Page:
Association of Universal Bilirubin Screening With Socioeconomic Disparities in Newborn Follow-up Academic Article uri icon

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abstract

  • OBJECTIVE: To determine whether implementation of universal bilirubin screening in Ontario, Canada is associated with improved rates of recommended follow-up care across socioeconomic status (SES). METHODS: We conducted a retrospective population-based cohort study of all babies born at ≥35 weeks' gestation and discharged to home within 72 hours from 97 hospitals between April, 2003 and February, 2011. We used linked administrative health data sets to measure recommended follow-up care (physician visit within 1 day of discharge for babies discharged ≤24 hours after birth, or physician visit within 2 days for babies discharged 24-72 hours after birth). We used maternal postal code and the Canadian Deprivation Index to determine material deprivation quintile. We modeled the relationship between universal bilirubin screening and outcomes using generalized estimating equations to account for clustering according to hospital, underlying temporal trends, and important covariates. RESULTS: Universal bilirubin screening was associated with a modest increase in recommended follow-up from 29.9% to 35.0% (n = 711,242; adjusted relative risk: 1.11; P = .047). Disparity in recommended follow-up increased after screening implementation, with 40% of the crude increase attributable to the highest SES quintile and none to the lowest SES quintile. CONCLUSIONS: Universal bilirubin screening has had only a modest effect in ensuring timely follow-up for Ontario newborn babies, which represents an ongoing weakness in efforts to prevent severe hyperbilirubinemia. The observed increase in SES disparity in access to recommended follow-up suggests that universal programs that fail to address root causes of disparities might lead to overall improvements in population outcomes but increased inequity.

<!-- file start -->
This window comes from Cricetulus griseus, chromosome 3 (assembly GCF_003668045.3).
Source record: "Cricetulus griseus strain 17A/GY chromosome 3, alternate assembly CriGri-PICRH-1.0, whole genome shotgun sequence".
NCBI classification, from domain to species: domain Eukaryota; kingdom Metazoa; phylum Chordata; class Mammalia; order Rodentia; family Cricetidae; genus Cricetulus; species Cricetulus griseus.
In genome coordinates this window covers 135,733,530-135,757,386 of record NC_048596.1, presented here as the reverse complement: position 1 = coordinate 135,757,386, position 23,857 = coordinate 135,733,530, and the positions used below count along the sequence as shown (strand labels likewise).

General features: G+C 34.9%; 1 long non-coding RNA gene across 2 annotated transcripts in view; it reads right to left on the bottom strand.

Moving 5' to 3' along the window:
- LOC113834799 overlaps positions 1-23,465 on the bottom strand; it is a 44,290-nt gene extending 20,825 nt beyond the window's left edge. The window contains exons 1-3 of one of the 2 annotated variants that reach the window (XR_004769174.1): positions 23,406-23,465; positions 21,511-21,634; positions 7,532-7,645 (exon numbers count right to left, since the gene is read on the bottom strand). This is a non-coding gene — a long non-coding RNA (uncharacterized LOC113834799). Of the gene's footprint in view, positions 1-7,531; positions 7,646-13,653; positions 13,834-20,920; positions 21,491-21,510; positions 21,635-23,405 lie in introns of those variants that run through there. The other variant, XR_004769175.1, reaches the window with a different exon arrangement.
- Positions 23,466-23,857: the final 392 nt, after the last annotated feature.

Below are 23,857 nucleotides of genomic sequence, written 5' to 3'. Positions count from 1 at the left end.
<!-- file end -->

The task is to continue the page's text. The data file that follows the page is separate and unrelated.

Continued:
authors

  • Darling, Elizabeth
  • Ramsay, Timothy
  • Manuel, Doug
  • Sprague, Ann E
  • Walker, Mark C
  • Guttmann, Astrid

publication date

  • March 2017